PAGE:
Katie Kolinski thrives as Syracuse’s first woman graduate assistant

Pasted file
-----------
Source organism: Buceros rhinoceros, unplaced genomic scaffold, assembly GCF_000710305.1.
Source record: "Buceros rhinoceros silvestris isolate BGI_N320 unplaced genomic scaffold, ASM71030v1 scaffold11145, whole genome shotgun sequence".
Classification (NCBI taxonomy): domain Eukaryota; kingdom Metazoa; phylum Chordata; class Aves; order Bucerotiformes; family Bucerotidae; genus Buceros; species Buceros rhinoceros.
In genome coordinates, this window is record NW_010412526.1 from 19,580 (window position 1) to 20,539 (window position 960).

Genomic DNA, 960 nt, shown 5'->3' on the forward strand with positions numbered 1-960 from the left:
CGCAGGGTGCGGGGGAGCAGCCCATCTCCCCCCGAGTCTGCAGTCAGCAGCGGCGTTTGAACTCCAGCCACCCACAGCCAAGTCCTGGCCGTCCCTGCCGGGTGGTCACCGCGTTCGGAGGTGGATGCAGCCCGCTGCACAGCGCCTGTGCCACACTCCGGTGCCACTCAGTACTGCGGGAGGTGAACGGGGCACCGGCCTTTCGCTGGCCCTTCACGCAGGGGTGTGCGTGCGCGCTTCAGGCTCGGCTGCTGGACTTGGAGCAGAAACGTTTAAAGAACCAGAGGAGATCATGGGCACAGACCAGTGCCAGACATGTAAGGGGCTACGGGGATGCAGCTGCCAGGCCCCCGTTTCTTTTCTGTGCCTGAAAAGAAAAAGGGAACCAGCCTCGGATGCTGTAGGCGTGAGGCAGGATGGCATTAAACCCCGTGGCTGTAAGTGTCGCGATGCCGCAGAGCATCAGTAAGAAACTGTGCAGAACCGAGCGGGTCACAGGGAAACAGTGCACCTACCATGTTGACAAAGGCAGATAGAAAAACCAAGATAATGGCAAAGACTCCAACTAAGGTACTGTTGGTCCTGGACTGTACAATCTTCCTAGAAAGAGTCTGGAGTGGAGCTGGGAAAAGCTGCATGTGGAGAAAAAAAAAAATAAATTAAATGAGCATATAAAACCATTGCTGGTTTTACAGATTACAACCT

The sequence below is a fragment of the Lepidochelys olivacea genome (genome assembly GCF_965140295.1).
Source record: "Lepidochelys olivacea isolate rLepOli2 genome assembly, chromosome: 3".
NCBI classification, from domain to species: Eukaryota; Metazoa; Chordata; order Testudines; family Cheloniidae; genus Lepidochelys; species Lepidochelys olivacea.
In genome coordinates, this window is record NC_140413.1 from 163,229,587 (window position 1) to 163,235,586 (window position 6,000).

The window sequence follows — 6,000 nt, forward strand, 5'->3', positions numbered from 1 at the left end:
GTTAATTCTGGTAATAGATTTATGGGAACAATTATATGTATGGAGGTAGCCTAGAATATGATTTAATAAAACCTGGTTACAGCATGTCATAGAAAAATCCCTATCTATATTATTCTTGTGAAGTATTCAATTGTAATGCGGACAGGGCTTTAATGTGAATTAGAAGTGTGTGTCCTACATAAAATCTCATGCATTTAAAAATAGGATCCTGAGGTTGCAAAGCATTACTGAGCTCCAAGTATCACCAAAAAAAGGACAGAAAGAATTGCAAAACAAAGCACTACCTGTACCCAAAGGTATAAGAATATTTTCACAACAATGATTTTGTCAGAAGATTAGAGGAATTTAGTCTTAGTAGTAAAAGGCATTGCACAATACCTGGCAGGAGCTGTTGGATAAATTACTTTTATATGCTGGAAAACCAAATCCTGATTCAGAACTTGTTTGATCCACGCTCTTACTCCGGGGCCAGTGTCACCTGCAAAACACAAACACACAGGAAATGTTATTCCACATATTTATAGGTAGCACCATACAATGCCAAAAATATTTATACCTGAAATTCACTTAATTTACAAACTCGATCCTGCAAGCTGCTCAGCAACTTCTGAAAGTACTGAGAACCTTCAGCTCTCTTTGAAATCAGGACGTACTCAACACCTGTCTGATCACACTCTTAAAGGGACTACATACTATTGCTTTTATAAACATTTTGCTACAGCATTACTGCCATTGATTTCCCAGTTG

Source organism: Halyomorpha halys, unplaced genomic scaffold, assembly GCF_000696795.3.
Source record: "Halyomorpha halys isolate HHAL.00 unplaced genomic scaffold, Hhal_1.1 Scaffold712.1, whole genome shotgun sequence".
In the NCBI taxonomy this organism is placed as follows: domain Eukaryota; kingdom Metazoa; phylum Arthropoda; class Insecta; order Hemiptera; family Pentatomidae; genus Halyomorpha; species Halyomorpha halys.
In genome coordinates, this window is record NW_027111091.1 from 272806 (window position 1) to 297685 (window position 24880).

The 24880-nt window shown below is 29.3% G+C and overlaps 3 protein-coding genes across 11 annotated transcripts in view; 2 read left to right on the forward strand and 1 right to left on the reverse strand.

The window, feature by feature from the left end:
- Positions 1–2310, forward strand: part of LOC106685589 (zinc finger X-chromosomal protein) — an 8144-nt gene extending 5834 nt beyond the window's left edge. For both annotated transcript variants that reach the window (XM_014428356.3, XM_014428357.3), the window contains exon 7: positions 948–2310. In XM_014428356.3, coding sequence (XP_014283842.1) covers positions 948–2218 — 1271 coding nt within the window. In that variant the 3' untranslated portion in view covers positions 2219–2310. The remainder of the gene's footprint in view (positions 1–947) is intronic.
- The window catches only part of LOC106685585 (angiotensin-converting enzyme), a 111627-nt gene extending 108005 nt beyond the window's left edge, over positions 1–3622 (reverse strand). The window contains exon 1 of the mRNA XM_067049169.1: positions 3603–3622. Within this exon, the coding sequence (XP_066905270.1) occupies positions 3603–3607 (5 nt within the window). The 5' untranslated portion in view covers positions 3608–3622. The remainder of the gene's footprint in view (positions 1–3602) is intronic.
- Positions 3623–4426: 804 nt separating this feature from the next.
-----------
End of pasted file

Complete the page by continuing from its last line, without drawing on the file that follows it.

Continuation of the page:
first_img Published on March 7, 2017 at 12:38 am Contact Paul: [email protected] | @pschweds Facebook Twitter Google+ Commentscenter_img UPDATED: March 7, 2017 at 12:40 p.m.There are days Katie Kolinski walks into the Carmelo K. Anthony Basketball Center and can’t fathom she works there.She grew up a 15-minute drive from Syracuse University watching generational talents such as Eric Devendorf, whom she now shares an office with. She drove to New York City for the Big East tournament and watched Gerry McNamara, whom she now shares a staff with. She attended games in the Carrier Dome observing Hall of Famer Jim Boeheim, whom she now shares a bench with.But not once in Boeheim’s 40 years as Syracuse’s head coach did he have a woman graduate assistant. Kolinski is the first.“Every day, you know you’re going to come in and you’re going to learn something,” Kolinski said. “That’s the biggest thing for me. … If I’m not prepared then I might not be able to get a coaching job. I want to make sure I’m as prepared as possible.”AdvertisementThis is placeholder textAfter attending West Genesee (New York) High School, Kolinski joined SU as a manager for all four years. She became the Orange’s first woman head manager. Upon graduating last spring, Kolinski told Boeheim about her desire to stay as a graduate assistant. When she was younger, Kolinski looked up to former Tennessee women’s head coach Pat Summitt. She enjoyed her fiery manner on the sideline and appreciated how she maximized her players’ talent. Now she admires Nancy Lieberman, who’s become a mentor to her, and Becky Hammon. Both are assistant coaches in the NBA — Lieberman for the Sacramento Kings and Hammon for the San Antonio Spurs — and the first two assistants in NBA history.“Coach Boeheim needs to get a high-five and a hug,” Lieberman said. “I’ve known him for years … Coach Boeheim would not hire someone if they were not good.”According to a 2013 USA Today article, there have been only three woman assistant coaches in the college game . When Lieberman came through the coaching ranks, she didn’t have a role model to look to. She wants to be one for Kolinski. As they’ve gotten to know each other in the past couple years, Lieberman’s realized how sharp Kolinski is basketball-wise.Kolinski’s long-term goal is to become a men’s or women’s Division I coach. In the meantime, she’s learning from a head coach who’s unofficially won 1,003 games. With an increased role this year, she’s watched more film and helped train players more often. “She has a tremendous urge to learn about the game of basketball and coach the game of basketball as much as anybody that I’ve ever had as a manger,” Boeheim said, “and when she decided to be a grad assistant, we wanted her to work with us as a grad assistant.”Kolinski spends about 20 hours per week with the team. She’s been grouped with assistant coach Mike Hopkins and the centers for the past four years. This season, she spends her time before practice with freshman forward Taurean Thompson working on footwork and shooting.She has her own folder to compile clips of plays she wants to refer back to. As a manager, she watched film but didn’t have the same resources. She watches Thompson and analyzes every part of his game, from noticing how he crashes toward the basket for a rebound to how high he holds his hands on defense to timing help defense. While reviewing SU’s first matchup against Georgia Tech on Friday, Kolinski watched Thompson make two deflections on a single defensive possession.“Plays like this fire me up,” Kolinski said.Thompson entered the year lacking any experience in a zone defense. He played man-to-man full-time in high school. Kolinski said Boeheim’s 2-3 zone is simple, but it also takes time to master. Thompson doesn’t mind working on defense for 30 minutes straight in practice, Kolinski said, and his progression throughout the year makes her proud. She’ll clip together different segments of Thompson’s game so she or Hopkins can save for future reference. Kolinski values both the positives and the negatives. Players need to see their success to know what they’re capable of, she said. And when they don’t execute properly, she notes that, too.“She’ll be a reminder to me if I’m doing something wrong,” Thompson said. “Kind of like Hopkins’ extension a little bit.”Kolinski doesn’t just note what Syracuse is doing. She hopes one day, she’ll be in a position to make decisions. When an opponent runs a play she likes, she’ll write it down. She doesn’t want to be unprepared in the future.Throughout her five years at Syracuse, Kolinski’s been a part of two Final Four runs, a 25-0 start and a bevy of memorable, nerve-wracking wins. She’s witnessed Boeheim’s steady demeanor amid constant challenges each season. Her instructional design, development and evaluation master’s program will last until after next year, giving her another season to soak in as much as she can. Said Kolinski: “Not many people can get opportunities like this.”last_img read more